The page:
Picture of virus under microscope

Research under the microscope...

The Strathprints institutional repository is a digital archive of University of Strathclyde research outputs.

Strathprints serves world leading Open Access research by the University of Strathclyde, including research by the Strathclyde Institute of Pharmacy and Biomedical Sciences (SIPBS), where research centres such as the Industrial Biotechnology Innovation Centre (IBioIC), the Cancer Research UK Formulation Unit, SeaBioTech and the Centre for Biophotonics are based.

Explore SIPBS research

Strathconon, Scatwell and the Mackenzies in the Written Record c. 1463-c.1700

Maccoinnich, Aonghas (2010) Strathconon, Scatwell and the Mackenzies in the Written Record c. 1463-c.1700. In: A Project to Identify, Survey and Record Archaeological Remains in Strathconon, Ross-shire. Report of Phase Three: Loch Meig to Dalbreac, Feb 2008 to June 2008, Aug 2009. North of Scotland Archaeological Society, Conon Bridge, pp. 11-31.

[img]
Preview
PDF
186524.pdf - Accepted Author Manuscript

Download (415kB) | Preview

Abstract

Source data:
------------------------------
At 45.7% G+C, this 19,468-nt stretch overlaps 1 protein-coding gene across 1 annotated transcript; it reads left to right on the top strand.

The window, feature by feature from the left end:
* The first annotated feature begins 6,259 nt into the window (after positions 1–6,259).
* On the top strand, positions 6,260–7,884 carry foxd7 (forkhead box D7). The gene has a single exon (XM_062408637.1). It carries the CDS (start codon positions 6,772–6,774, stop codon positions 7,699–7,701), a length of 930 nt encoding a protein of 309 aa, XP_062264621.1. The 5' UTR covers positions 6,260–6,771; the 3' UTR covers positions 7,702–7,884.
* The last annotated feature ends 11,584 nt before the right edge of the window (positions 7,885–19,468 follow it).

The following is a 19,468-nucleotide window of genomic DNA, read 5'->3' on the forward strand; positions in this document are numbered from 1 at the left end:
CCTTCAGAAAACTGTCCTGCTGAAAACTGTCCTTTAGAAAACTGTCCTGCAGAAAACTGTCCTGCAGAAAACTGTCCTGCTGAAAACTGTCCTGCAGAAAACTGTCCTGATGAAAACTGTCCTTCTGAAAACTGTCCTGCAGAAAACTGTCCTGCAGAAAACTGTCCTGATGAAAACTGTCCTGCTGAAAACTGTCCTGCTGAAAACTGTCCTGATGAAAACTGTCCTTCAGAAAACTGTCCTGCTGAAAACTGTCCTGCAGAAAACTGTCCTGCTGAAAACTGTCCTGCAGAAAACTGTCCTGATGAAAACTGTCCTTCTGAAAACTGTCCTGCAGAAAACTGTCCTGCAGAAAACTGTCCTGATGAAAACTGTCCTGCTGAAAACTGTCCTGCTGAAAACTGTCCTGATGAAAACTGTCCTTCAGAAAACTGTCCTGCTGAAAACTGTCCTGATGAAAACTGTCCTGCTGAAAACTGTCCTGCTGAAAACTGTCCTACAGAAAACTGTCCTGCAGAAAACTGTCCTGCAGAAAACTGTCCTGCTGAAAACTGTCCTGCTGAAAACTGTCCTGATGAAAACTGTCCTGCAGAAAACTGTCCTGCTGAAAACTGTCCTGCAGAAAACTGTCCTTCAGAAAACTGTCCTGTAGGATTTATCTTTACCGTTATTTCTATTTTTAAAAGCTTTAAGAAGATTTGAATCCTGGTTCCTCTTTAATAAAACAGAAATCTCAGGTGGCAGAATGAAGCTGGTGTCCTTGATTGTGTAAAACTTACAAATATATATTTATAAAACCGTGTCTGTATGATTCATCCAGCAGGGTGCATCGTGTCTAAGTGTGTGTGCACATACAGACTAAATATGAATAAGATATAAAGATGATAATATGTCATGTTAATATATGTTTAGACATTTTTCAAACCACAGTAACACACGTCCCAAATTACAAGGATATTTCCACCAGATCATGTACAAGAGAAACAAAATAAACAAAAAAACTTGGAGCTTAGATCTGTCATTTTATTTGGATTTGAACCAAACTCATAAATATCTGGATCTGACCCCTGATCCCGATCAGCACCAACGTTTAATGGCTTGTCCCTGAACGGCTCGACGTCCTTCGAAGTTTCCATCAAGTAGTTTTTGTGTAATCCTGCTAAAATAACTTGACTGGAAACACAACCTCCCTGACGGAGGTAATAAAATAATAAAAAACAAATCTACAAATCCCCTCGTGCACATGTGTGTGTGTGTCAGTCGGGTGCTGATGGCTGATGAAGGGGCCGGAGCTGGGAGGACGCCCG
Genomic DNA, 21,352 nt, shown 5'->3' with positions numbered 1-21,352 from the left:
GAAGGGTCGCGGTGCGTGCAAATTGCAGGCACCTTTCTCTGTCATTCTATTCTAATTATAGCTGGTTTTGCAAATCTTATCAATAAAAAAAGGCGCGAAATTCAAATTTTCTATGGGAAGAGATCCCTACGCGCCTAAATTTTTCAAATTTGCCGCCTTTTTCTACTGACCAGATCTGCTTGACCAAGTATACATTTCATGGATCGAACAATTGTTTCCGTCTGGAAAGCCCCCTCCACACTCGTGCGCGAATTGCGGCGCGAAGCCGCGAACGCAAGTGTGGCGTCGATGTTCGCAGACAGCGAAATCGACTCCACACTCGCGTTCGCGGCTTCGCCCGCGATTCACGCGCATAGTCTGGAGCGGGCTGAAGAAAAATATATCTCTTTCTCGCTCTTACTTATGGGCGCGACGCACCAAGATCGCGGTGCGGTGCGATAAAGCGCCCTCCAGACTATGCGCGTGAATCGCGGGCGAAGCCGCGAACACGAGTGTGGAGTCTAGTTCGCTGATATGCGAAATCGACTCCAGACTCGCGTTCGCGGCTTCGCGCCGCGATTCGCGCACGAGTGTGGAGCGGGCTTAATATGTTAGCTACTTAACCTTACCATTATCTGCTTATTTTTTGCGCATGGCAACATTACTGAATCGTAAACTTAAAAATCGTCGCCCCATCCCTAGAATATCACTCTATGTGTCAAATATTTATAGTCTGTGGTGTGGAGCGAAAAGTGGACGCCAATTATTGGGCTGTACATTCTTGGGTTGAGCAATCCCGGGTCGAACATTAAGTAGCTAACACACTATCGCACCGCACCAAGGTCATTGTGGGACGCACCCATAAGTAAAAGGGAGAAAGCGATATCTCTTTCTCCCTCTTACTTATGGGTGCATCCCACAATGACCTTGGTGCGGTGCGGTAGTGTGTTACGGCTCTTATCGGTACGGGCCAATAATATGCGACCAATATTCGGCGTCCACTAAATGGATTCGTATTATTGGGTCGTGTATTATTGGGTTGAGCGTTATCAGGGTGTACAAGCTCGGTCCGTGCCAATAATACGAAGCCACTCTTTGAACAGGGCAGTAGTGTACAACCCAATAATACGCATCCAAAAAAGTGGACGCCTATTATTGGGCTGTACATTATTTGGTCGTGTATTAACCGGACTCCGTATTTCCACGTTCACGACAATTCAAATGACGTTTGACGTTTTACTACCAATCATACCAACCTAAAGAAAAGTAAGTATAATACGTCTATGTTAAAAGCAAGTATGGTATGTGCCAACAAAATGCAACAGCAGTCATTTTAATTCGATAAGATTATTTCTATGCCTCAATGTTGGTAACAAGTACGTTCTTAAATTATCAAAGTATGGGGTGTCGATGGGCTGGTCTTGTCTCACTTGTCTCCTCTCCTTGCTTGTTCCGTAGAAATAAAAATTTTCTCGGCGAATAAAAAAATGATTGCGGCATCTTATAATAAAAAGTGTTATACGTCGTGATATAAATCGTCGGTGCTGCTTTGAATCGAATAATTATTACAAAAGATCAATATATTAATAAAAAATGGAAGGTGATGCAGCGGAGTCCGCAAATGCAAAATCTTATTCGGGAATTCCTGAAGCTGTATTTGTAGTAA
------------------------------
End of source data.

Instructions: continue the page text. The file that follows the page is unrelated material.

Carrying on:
Although some writers have considered the earlier history of Ross, these studies tend to focus on dynastic and political events and not much is know about the internal workings of Ross-shire far less Strathconon in the historical record prior to the end of the fifteenth century.2 Strathconon, strategically situated in central Ross, was the key to the control of the earldom of Ross in that possession of these lands secured control of the few good access routes from coast to coast. The earldom of Ross and the possession thereof in turn was pivotal to the fortunes of the Macdonald Lords of the Isles in the fifteenth century who were fatally undermined by their loss of the area to the Stewart monarchy in 1475. This essay will consider the Strathconon and Scatwell area from the time of its earliest appearance in the historical record at the end of the fifteenth century (at much the same time as the Mackenzie clan themselves) and go on to concentrate on the area in the sixteenth and early seventeenth centuries. An attempt will be made to pull together a variety of written sources in order to try to build up a picture of the area in this period inasmuch as the evidence will allow. These lands, Strathconon and Scatwell, which form the focus of this investigation, were a small part of a much wider (and expanding) estate that was controlled in this period, c.1463 to 1700 by the Mackenzies of Kintail / Seaforth.